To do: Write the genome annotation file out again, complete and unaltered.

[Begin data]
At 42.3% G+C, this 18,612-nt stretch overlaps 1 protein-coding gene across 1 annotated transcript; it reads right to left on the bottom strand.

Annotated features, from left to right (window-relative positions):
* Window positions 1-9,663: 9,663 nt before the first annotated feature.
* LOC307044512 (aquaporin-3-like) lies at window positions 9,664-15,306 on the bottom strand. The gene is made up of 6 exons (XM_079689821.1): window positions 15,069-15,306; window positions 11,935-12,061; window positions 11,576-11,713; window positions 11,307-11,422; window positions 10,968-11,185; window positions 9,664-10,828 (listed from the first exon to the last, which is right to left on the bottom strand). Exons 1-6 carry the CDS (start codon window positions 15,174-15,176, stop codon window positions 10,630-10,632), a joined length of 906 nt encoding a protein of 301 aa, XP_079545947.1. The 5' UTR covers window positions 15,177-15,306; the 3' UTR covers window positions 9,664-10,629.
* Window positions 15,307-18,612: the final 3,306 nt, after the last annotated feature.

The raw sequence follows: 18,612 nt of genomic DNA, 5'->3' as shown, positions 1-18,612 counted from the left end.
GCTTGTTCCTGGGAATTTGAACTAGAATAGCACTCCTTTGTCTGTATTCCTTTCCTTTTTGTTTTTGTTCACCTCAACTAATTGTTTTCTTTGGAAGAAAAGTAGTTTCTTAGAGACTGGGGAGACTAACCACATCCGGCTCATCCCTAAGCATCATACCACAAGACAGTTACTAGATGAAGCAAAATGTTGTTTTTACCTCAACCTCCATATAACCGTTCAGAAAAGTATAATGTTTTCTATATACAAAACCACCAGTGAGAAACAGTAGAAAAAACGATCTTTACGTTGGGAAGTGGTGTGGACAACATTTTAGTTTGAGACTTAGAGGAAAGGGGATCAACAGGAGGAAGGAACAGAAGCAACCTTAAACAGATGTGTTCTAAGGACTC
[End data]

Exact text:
At 42.3% G+C, this 18,612-nt stretch overlaps 1 protein-coding gene across 1 annotated transcript; it reads right to left on the bottom strand.

Annotated features, from left to right (window-relative positions):
* Window positions 1-9,663: 9,663 nt before the first annotated feature.
* LOC307044512 (aquaporin-3-like) lies at window positions 9,664-15,306 on the bottom strand. The gene is made up of 6 exons (XM_079689821.1): window positions 15,069-15,306; window positions 11,935-12,061; window positions 11,576-11,713; window positions 11,307-11,422; window positions 10,968-11,185; window positions 9,664-10,828 (listed from the first exon to the last, which is right to left on the bottom strand). Exons 1-6 carry the CDS (start codon window positions 15,174-15,176, stop codon window positions 10,630-10,632), a joined length of 906 nt encoding a protein of 301 aa, XP_079545947.1. The 5' UTR covers window positions 15,177-15,306; the 3' UTR covers window positions 9,664-10,629.
* Window positions 15,307-18,612: the final 3,306 nt, after the last annotated feature.

The raw sequence follows: 18,612 nt of genomic DNA, 5'->3' as shown, positions 1-18,612 counted from the left end.
GCTTGTTCCTGGGAATTTGAACTAGAATAGCACTCCTTTGTCTGTATTCCTTTCCTTTTTGTTTTTGTTCACCTCAACTAATTGTTTTCTTTGGAAGAAAAGTAGTTTCTTAGAGACTGGGGAGACTAACCACATCCGGCTCATCCCTAAGCATCATACCACAAGACAGTTACTAGATGAAGCAAAATGTTGTTTTTACCTCAACCTCCATATAACCGTTCAGAAAAGTATAATGTTTTCTATATACAAAACCACCAGTGAGAAACAGTAGAAAAAACGATCTTTACGTTGGGAAGTGGTGTGGACAACATTTTAGTTTGAGACTTAGAGGAAAGGGGATCAACAGGAGGAAGGAACAGAAGCAACCTTAAACAGATGTGTTCTAAGGACTC